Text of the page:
J. L. BELL is a Massachusetts writer who specializes in (among other things) the start of the American Revolution in and around Boston. He is particularly interested in the experiences of children in 1765-75. He has published scholarly papers and popular articles for both children and adults. He was consultant for an episode of History Detectives, and contributed to a display at Minute Man National Historic Park.

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Friday, December 14, 2018

Benjamin Burton and the Tea Party

In the fall of 1833, Maine’s newspaper were eager to name residents of the young state who had participated in the Boston Tea Party sixty years before.

The 9 October Augusta Age newspaper listed three men: Benjamin Simpson, Ephraim Smith, and “Col. Benjamin Barton of Warren.”

That third man was actually named Benjamin Burton. He was born 9 Dec 1749 in Thomaston and died 21 May 1835 in Warren, having lived much of his life in Cushing. The top of his marble sarcophagus appears here, courtesy of Find-a-Grave.

Burton rose to the rank of major during the Revolutionary War and also had an exciting time as a prisoner of war alongside Gen. Peleg Wadsworth. He later became a colonel in the militia, magistrate, and legislator.

Obviously by 1833 Burton was stating publicly that he had helped to destroy the tea in Boston harbor. In that same period he was also applying for a federal pension for his Revolutionary War service. His application file says nothing about the Tea Party, which wasn’t pertinent to whether he qualified.

Benjamin Carp’s Defiance of the Patriots cites a letter from Burton to Maine historian William D. Williamson in 1835 as a source. The book says Burton was a sailor on the Cumberland who happened to be in Boston on the crucial night and joined in destroying the tea. I haven’t seen that letter to know if it offers more detail to assess.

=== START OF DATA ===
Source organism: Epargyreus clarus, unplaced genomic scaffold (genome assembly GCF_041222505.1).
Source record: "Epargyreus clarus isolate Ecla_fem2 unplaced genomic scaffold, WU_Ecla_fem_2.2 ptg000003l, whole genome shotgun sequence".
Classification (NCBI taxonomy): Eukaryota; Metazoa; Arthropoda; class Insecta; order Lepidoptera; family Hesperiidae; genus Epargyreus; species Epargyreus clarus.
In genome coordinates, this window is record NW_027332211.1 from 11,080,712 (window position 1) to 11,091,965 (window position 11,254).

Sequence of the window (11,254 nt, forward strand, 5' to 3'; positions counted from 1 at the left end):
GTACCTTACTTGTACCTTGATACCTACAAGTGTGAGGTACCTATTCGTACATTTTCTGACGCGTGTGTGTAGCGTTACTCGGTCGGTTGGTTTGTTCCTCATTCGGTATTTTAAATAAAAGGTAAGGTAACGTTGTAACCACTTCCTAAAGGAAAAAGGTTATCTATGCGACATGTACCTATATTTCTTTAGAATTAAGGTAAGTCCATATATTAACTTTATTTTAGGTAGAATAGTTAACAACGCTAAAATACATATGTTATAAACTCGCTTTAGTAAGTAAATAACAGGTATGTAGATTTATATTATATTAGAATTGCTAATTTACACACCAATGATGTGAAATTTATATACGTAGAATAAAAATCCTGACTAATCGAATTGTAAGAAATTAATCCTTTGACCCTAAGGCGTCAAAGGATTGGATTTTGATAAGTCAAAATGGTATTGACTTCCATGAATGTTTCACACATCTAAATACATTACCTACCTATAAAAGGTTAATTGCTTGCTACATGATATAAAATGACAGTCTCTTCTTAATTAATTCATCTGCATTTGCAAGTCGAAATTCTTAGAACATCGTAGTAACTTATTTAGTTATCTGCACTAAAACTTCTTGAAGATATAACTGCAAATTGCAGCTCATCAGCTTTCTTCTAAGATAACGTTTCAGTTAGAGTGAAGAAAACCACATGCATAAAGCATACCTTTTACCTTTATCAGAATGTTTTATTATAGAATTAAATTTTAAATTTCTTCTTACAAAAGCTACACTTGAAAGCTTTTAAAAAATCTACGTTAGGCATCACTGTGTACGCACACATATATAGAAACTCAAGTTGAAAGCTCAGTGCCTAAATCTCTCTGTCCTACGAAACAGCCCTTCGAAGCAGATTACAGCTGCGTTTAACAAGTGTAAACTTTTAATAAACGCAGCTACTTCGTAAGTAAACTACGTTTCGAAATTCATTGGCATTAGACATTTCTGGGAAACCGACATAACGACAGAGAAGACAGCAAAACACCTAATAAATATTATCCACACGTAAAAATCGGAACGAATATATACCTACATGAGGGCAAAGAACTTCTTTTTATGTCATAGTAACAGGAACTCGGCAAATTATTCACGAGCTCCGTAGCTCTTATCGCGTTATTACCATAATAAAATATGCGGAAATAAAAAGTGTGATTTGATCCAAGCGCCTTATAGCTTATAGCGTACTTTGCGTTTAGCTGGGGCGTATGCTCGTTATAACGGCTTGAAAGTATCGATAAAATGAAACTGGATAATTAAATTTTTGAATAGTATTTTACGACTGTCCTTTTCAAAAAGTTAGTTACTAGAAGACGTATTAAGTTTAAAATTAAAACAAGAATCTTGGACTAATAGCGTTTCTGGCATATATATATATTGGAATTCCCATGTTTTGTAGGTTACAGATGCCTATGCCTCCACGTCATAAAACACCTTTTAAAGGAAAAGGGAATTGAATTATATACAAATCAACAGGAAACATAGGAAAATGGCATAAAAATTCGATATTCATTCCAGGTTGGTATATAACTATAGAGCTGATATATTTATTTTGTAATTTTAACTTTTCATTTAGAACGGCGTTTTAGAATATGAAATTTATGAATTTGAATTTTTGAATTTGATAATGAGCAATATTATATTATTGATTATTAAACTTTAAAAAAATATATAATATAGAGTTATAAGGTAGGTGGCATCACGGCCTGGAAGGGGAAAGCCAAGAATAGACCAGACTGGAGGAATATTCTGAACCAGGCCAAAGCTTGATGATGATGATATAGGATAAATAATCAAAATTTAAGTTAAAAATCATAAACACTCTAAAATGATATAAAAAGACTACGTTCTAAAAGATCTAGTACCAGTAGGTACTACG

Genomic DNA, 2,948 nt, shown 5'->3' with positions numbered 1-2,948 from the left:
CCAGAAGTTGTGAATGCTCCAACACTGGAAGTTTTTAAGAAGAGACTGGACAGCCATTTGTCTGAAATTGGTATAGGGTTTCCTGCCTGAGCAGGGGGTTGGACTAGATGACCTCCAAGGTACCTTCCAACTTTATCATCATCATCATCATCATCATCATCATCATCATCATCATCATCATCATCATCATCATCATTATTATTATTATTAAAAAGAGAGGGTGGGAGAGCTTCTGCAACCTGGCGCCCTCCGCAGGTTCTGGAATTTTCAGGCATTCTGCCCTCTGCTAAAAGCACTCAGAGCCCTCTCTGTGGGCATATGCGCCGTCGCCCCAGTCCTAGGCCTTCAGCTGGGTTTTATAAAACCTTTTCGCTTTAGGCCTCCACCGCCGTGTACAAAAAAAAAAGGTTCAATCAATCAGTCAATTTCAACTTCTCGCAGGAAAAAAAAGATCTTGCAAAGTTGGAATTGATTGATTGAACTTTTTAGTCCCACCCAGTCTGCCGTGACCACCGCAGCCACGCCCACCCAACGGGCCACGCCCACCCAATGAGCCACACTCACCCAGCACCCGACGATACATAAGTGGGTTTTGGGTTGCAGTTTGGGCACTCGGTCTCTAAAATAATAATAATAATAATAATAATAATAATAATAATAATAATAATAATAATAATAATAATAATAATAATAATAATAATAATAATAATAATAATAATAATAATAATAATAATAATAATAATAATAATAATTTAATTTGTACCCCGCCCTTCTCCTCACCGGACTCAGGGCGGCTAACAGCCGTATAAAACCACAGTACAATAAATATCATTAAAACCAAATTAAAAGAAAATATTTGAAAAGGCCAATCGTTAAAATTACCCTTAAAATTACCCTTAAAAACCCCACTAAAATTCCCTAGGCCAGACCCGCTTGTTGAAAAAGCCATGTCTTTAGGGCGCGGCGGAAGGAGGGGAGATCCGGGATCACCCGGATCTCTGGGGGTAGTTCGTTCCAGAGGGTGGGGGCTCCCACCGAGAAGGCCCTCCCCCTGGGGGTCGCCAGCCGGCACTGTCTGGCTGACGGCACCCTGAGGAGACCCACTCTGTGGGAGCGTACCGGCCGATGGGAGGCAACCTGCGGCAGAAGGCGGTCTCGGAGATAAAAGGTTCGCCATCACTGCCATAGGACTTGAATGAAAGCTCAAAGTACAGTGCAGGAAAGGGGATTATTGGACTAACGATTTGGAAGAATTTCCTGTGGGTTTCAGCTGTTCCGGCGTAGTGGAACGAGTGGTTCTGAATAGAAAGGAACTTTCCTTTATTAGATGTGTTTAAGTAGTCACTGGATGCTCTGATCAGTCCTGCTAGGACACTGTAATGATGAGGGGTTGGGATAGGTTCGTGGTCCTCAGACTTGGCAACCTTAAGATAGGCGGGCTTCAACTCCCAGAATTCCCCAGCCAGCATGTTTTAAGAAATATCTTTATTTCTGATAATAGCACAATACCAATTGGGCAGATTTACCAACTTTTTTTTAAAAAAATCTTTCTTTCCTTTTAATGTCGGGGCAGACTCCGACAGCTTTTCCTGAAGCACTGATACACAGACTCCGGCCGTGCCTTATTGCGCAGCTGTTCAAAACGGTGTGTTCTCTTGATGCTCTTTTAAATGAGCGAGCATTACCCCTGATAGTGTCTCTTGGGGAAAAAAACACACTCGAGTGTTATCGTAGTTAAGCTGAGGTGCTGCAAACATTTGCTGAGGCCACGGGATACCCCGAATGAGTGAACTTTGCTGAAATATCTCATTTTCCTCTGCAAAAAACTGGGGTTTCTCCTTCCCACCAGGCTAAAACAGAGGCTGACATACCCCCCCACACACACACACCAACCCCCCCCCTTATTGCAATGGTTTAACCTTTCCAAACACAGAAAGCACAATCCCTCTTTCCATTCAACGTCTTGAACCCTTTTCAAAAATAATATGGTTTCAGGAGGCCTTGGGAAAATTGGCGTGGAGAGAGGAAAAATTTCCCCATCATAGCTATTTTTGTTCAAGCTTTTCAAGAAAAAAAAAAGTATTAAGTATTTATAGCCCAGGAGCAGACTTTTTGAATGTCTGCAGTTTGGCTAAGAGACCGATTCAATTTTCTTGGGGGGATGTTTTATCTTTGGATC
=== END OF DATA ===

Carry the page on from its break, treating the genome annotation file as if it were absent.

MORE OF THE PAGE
Thirty years later, in his History of Thomaston, Rockland, and South Thomaston, Maine, Cyrus Eaton relayed Burton’s claim to be at the Tea Party this way:
[Burton,] happening to be at Boston on a visit, went in the crowd to the Old South meetinghouse, and, as soon as the patriot orator had closed his animated address, hearing the shout tea-party, tea-party, and being touched with the spirit of the times, joined the party, was stationed in the hold of one of the ships to fasten the slings upon the tea-chests, and labored with his might between two and three hours in the work of destruction. It being about the time of low water, the detested tea rested on the ground and, when the tide rose, floated as a scum upon the water and was lodged by the surf along the shores.
That account strikes me as unreliable. The term “tea party” wasn’t applied to the event until the 1820s.

Even farther afield, the website of the Tea Party Ships and Museum states that Burton “was also one of the men who led the meeting at the Old South Meeting House before the tea protest actually began.” None of the nineteenth-century sources makes such a claim. It’s possible that was based on a misreading the phrase about “the patriot orator” above as applying to Burton rather than Samuel Adams or another of the politicians who spoke that night.

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